Zuma wins ANC leadership contest
South African president Jacob Zuma won a landslide victory in the African National Congress’s leadership contest yesterday, opening the way for him to govern the country until 2019.
Mr Zuma (70) secured 75.1 per cent of the 3,977 votes cast by ANC delegates at the ruling party’s elective conference in Bloemfontein, beating the only other candidate, his deputy Kgalema Motlanthe.
The Zulu traditionalist from KwaZulu-Natal province is now likely to extend his term as South African president, as the leader of the party that wins the 2014 general election automatically becomes the country’s next premier. The ANC has won every general election since 1994.
His adversary, Mr Motlanthe, whose campaign was lacklustre at best, seems destined for the political wilderness, having pulled out of the race for the deputy president position to focus on the bigger prize.
Voting ran smoothly even though police on Monday foiled an alleged plot by white extremists to kill the ANC’s leadership at the conference.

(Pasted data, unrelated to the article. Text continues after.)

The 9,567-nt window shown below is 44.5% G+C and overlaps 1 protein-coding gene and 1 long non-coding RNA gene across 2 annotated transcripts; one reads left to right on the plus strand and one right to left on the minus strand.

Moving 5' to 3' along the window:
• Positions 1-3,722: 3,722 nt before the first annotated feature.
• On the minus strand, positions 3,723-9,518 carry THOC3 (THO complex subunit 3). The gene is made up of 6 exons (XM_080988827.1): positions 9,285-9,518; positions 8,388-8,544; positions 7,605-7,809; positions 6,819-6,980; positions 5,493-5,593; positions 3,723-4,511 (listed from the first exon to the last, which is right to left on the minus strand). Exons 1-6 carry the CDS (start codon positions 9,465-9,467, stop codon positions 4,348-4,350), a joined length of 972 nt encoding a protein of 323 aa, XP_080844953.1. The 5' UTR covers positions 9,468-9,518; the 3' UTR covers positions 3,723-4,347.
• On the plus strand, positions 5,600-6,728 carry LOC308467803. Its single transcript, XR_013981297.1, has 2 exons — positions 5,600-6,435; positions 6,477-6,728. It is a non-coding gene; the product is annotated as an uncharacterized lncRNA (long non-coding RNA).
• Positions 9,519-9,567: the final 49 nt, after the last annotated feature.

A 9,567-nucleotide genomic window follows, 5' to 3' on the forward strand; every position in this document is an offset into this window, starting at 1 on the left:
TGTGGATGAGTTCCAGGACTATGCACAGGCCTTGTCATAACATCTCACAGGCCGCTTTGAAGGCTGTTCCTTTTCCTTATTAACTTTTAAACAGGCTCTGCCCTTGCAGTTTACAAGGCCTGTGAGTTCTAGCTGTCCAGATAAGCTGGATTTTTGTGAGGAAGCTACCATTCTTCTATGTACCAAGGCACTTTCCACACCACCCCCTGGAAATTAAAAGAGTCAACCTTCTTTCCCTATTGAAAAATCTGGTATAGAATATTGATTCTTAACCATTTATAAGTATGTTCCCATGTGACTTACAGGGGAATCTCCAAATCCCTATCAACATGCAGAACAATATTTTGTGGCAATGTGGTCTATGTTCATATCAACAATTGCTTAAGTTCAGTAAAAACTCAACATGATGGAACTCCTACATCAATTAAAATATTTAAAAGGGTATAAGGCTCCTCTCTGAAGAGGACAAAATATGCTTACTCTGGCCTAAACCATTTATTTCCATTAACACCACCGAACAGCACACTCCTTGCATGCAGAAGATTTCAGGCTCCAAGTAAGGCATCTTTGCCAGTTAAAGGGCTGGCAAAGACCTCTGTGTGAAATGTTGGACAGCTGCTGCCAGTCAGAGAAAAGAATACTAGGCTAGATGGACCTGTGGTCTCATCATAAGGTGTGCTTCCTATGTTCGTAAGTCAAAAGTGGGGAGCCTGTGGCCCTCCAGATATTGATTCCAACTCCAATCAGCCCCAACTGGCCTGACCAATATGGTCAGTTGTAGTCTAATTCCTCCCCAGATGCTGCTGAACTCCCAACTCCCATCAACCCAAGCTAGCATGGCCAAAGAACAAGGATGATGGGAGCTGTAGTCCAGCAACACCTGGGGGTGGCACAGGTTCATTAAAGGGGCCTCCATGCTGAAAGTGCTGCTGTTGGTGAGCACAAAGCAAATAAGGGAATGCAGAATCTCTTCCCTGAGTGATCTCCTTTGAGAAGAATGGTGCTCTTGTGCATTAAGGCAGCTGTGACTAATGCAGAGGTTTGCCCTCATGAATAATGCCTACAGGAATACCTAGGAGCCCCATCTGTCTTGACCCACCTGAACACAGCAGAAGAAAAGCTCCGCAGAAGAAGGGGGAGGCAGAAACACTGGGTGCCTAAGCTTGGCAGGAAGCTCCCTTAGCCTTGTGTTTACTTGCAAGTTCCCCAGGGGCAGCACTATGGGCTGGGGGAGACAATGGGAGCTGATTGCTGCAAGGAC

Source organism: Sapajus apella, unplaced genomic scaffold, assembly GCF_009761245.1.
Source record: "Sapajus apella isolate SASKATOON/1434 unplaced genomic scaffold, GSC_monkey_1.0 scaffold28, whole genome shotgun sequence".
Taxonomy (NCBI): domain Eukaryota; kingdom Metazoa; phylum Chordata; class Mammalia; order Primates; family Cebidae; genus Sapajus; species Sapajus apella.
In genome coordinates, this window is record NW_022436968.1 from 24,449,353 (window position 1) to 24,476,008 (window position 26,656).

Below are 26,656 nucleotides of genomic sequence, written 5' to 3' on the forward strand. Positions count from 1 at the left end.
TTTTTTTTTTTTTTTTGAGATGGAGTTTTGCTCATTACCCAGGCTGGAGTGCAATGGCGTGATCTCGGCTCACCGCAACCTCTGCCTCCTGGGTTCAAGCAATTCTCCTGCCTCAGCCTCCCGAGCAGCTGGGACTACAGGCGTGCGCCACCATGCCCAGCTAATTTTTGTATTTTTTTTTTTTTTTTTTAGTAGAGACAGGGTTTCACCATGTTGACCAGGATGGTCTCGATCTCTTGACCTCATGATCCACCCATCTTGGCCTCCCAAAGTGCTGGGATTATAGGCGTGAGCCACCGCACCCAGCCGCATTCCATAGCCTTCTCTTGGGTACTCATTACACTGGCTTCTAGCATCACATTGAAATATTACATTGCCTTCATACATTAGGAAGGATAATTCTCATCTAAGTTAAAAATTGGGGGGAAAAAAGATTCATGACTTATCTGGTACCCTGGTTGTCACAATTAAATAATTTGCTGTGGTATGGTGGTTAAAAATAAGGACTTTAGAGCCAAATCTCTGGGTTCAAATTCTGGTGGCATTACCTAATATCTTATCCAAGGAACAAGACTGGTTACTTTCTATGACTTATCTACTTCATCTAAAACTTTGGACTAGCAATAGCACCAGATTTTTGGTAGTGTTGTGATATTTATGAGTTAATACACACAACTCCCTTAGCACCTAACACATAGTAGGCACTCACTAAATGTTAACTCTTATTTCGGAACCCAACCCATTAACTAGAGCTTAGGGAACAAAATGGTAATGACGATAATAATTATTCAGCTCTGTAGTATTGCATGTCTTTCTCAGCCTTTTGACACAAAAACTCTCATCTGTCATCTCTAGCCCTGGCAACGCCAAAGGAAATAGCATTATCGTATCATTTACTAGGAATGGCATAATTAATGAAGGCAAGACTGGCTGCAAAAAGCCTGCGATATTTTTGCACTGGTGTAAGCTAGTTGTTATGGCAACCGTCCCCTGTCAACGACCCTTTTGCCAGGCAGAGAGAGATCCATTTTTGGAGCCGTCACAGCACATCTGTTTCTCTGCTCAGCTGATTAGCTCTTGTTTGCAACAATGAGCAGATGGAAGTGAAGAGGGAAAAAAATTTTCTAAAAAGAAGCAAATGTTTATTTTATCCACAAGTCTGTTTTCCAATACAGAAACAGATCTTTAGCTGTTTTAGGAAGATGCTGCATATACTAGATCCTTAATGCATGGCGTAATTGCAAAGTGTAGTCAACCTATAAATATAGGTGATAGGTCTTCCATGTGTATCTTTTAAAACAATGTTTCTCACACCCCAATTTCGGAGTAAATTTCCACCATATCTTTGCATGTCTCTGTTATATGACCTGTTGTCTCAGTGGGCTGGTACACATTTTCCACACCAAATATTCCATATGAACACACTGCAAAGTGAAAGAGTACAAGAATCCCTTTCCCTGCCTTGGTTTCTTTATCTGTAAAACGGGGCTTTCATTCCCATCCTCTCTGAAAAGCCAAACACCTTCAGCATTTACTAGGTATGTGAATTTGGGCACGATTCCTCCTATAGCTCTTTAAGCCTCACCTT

Four men were charged with treason yesterday morning at a hearing in Bloemfontein. State prosecutor Shaun Abrahams said they wanted to establish an independent Boer nation and carry out an assault against senior ANC officials at the summit. The plan included launching a mortar bomb attack on ANC marquees and an assault targeting Mr Zuma and cabinet ministers as they ate dinner, Mr Abrahams said.
Businessman Cyril Ramaphosa won the race to be ANC’s deputy president, easily beating rivals Tokyo Sexwale and Mathews Phosa.
Although the poll showed that Mr Zuma was by far the most popular candidate for the leadership among ANC delegates, a survey shows he is well behind Mr Motlanthe in terms of public popularity.
The TNS South Africa poll showed Mr Motlanthe’s approval ratings at 70 per cent, compared to Mr Zuma’s 52 per cent. The latter’s standing has been hit in recent years by allegations of corruption and a series of sex scandals.
The rand strengthened slightly against the dollar on the back of the election result, with fears over labour unrest and the spectre of nationalisation assuaged somewhat by the election of Mr Ramaphosa, a former trade unionist.